A strike was considered imminent at one of the nation’s most prestigious HBCUs.
According to an NBC News report, adjunct faculty at Howard University calling for higher wages and better working conditions were planning to strike today. However, an update was announced that the strike has been avoided because they have reached a tentative agreement with the administration.
The Howard Teaching Faculty Union is represented by the Service Employees International Union Local 500, which includes hundreds of nontenure-track professors. The group has been involved in a more than three-year process of negotiations with the university and was pushing for a three-day walkout.
The union released a statement earlier today revealing that a tentative agreement had been reached. It is subject to ratification by the body in the coming weeks.
Howard University’s nontenure-track faculty were advocating for equal pay for teaching courses as full-time professors, opportunities to apply for nontenure-track full-time lecturer positions as they become available, and the ability to teach three courses per semester to receive health benefits, according to a Twitter thread from the union.
— TeachingFacultyUnion@HU (@LecturersHU) March 14, 2022
They noted that when compared to the cost of living in Washington, D.C., where Howard is based, they are among the lowest-paid professors of any historically Black college despite teaching more than 2,000 courses for the university.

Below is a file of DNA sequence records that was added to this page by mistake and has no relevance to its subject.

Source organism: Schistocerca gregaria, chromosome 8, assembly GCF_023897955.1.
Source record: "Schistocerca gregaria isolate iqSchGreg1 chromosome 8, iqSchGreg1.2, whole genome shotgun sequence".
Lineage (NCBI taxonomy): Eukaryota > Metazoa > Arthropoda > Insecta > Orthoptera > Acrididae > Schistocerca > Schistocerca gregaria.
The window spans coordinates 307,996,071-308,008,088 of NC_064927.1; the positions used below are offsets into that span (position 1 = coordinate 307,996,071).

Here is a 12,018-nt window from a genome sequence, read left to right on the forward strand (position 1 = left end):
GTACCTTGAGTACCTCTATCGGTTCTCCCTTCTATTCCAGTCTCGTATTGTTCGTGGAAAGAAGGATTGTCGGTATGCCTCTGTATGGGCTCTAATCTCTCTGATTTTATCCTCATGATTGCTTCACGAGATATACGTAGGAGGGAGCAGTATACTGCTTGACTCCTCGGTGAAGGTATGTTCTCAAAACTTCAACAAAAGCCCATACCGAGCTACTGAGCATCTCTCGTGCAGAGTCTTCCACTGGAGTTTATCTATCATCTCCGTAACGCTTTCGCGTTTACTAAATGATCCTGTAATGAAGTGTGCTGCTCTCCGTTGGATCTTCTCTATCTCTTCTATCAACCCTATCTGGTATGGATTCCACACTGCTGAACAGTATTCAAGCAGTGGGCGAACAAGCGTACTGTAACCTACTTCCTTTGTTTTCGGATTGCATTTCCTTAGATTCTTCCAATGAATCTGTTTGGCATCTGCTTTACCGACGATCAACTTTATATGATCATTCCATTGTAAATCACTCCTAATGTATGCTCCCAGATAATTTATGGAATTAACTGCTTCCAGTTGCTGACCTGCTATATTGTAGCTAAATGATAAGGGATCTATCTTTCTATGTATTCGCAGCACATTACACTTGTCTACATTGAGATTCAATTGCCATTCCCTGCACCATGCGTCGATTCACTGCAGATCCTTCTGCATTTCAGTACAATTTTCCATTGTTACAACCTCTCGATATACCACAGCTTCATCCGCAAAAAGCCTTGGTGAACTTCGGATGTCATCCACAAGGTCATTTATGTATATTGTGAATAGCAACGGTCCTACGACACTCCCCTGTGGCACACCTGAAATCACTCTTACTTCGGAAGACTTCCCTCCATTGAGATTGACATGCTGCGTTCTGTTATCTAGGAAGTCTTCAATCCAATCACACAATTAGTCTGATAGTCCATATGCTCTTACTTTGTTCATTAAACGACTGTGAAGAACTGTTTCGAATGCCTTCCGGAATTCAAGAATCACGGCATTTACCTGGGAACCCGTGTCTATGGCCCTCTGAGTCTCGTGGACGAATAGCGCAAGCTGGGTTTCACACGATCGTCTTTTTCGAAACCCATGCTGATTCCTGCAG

Sean Pears, a nontenure-track full-time faculty member of Howard’s English department, told NBC News, “Since we called the strike, there’s been a very different tone at the table and a sudden willingness to actually bargain.”
“We would very much like to settle, and I’d say we’re getting indications that the administration feels the same,” Pears added, “but we’re not there yet.”
That change of tone led to the agreement in the wee hours of Wednesday morning.
Pears told NBC his salary of nearly $48,000 means he teaches six classes just to make a livable wage, which is a constant strain. Another professor maintained that those low wages mean some instructors have to work multiple jobs to make ends meet, which is stressful on their physical and mental health.
The Twitter conversation on the subject indicates that while tuition at Howard University has increased by 19% over the last five years, salaries for lecturers have gone unchanged.
“Our demands are about making Howard better,” ends the thread. “We are simply asking the university administration to make Howard’s policies toward teaching faculty consistent with Howard’s legacy and mission in the Black community.”
In 2021, students at Howard held a month-long protest for better housing conditions that concluded after an agreement with the students and administrators and the university’s president, Dr. Wayne A. I. Frederick.
“The health and well-being of our students is the most important part of my job as president,” Frederick said in a statement last fall. “As I have said before, even one issue in one of our dormitories is too many, and we will continue to remain vigilant in our pledge to maintain safe and high-end housing.”
Per NPR, Howard University launched a 2020 initiative to grow and invest in the university that would improve conditions for students, faculty and staff.
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